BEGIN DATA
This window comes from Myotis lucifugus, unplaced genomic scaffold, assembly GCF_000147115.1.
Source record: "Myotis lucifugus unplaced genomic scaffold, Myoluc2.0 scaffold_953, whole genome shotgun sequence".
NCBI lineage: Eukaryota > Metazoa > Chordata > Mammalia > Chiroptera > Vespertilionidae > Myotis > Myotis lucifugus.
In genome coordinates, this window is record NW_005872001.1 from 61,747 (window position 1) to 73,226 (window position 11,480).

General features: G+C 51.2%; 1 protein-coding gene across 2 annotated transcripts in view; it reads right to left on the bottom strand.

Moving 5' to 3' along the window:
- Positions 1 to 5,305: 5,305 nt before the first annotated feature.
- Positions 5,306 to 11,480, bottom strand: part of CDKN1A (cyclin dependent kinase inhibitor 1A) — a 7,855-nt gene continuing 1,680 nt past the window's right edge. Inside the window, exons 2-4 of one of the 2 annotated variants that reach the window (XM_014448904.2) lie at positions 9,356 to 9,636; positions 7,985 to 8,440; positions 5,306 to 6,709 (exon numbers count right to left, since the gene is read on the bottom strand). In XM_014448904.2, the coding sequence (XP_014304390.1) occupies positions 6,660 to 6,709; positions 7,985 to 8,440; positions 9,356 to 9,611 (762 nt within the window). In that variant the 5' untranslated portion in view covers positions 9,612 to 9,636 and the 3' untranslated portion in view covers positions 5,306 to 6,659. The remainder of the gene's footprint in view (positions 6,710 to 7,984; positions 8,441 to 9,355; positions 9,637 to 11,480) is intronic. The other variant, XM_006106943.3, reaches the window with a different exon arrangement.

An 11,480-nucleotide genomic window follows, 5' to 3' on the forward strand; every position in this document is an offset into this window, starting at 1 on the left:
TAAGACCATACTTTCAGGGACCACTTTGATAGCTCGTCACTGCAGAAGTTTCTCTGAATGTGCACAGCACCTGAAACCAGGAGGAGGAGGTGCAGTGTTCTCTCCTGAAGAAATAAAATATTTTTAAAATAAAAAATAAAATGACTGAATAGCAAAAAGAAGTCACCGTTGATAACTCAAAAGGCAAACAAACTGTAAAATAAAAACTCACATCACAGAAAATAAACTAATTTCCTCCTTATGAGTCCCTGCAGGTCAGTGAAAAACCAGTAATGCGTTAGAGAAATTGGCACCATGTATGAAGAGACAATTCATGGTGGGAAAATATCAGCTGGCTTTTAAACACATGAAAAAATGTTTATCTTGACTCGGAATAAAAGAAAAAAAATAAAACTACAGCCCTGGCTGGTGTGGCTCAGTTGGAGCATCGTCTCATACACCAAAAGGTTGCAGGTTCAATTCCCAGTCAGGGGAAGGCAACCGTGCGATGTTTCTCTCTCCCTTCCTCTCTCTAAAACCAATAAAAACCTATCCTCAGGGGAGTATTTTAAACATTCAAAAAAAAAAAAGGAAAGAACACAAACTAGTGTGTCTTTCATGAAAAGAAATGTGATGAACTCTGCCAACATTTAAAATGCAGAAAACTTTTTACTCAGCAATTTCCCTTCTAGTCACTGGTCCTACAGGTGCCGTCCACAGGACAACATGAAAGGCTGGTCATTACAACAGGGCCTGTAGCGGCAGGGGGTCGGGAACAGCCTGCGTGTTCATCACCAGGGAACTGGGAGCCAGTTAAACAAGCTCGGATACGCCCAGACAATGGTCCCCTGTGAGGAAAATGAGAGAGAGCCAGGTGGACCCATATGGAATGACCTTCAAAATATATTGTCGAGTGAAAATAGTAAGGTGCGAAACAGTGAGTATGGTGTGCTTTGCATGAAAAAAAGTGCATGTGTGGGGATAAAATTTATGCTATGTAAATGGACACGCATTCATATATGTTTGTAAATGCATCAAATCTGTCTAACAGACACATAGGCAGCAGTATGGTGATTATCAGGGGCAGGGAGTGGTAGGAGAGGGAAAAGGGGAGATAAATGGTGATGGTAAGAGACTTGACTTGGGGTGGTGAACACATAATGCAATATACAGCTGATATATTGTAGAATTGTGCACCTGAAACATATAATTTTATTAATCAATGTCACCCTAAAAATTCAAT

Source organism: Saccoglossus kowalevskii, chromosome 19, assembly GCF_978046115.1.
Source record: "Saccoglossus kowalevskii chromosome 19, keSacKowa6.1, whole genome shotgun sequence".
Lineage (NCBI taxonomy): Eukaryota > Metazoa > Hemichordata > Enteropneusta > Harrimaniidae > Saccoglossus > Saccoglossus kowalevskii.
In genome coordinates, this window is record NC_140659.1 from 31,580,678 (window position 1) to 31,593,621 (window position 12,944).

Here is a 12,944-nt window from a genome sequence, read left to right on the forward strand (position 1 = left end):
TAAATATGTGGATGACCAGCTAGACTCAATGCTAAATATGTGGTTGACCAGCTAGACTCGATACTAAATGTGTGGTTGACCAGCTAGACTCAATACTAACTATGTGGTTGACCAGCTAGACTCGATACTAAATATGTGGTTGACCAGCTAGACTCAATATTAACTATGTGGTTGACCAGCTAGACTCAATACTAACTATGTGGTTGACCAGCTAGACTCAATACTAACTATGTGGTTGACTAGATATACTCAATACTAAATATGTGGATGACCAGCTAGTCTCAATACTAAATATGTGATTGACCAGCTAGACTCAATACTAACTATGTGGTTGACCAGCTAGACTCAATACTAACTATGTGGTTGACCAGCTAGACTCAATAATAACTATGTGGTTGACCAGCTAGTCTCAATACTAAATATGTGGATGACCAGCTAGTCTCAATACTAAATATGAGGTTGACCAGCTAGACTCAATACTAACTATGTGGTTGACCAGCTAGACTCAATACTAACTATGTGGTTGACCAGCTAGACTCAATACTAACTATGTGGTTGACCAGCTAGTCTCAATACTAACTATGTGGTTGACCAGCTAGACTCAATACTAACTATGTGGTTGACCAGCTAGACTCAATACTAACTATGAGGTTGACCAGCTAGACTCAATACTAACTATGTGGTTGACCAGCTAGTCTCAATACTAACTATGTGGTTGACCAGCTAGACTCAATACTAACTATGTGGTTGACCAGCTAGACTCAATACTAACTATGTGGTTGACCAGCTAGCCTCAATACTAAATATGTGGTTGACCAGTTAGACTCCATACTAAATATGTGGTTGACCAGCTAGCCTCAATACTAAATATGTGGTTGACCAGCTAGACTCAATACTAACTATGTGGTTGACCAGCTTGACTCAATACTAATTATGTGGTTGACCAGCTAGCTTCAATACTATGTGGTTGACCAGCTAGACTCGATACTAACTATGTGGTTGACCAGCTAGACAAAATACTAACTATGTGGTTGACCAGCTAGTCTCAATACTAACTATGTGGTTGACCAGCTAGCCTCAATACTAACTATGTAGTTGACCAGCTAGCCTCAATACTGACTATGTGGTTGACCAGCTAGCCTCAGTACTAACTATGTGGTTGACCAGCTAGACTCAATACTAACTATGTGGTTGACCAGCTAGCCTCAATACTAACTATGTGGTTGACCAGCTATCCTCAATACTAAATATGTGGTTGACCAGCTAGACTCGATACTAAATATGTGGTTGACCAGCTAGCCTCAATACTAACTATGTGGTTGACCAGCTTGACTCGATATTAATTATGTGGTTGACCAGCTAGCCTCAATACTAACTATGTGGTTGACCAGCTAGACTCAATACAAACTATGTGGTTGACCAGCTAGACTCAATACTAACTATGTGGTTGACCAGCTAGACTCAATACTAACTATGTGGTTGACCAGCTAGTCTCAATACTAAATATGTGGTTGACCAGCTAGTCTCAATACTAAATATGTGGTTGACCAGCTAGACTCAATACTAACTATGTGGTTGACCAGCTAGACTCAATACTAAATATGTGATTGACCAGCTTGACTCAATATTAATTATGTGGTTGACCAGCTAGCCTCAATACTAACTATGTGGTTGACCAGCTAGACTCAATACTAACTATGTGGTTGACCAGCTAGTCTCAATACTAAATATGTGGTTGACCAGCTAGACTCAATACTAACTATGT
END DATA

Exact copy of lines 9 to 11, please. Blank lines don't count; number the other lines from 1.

An 11,480-nucleotide genomic window follows, 5' to 3' on the forward strand; every position in this document is an offset into this window, starting at 1 on the left:
TAAGACCATACTTTCAGGGACCACTTTGATAGCTCGTCACTGCAGAAGTTTCTCTGAATGTGCACAGCACCTGAAACCAGGAGGAGGAGGTGCAGTGTTCTCTCCTGAAGAAATAAAATATTTTTAAAATAAAAAATAAAATGACTGAATAGCAAAAAGAAGTCACCGTTGATAACTCAAAAGGCAAACAAACTGTAAAATAAAAACTCACATCACAGAAAATAAACTAATTTCCTCCTTATGAGTCCCTGCAGGTCAGTGAAAAACCAGTAATGCGTTAGAGAAATTGGCACCATGTATGAAGAGACAATTCATGGTGGGAAAATATCAGCTGGCTTTTAAACACATGAAAAAATGTTTATCTTGACTCGGAATAAAAGAAAAAAAATAAAACTACAGCCCTGGCTGGTGTGGCTCAGTTGGAGCATCGTCTCATACACCAAAAGGTTGCAGGTTCAATTCCCAGTCAGGGGAAGGCAACCGTGCGATGTTTCTCTCTCCCTTCCTCTCTCTAAAACCAATAAAAACCTATCCTCAGGGGAGTATTTTAAACATTCAAAAAAAAAAAAGGAAAGAACACAAACTAGTGTGTCTTTCATGAAAAGAAATGTGATGAACTCTGCCAACATTTAAAATGCAGAAAACTTTTTACTCAGCAATTTCCCTTCTAGTCACTGGTCCTACAGGTGCCGTCCACAGGACAACATGAAAGGCTGGTCATTACAACAGGGCCTGTAGCGGCAGGGGGTCGGGAACAGCCTGCGTGTTCATCACCAGGGAACTGGGAGCCAGTTAAACAAGCTCGGATACGCCCAGACAATGGTCCCCTGTGAGGAAAATGAGAGAGAGCCAGGTGGACCCATATGGAATGACCTTCAAAATATATTGTCGAGTGAAAATAGTAAGGTGCGAAACAGTGAGTATGGTGTGCTTTGCATGAAAAAAAGTGCATGTGTGGGGATAAAATTTATGCTATGTAAATGGACACGCATTCATATATGTTTGTAAATGCATCAAATCTGTCTAACAGACACATAGGCAGCAGTATGGTGATTATCAGGGGCAGGGAGTGGTAGGAGAGGGAAAAGGGGAGATAAATGGTGATGGTAAGAGACTTGACTTGGGGTGGTGAACACATAATGCAATATACAGCTGATATATTGTAGAATTGTGCACCTGAAACATATAATTTTATTAATCAATGTCACCCTAAAAATTCAAT

Source organism: Saccoglossus kowalevskii, chromosome 19, assembly GCF_978046115.1.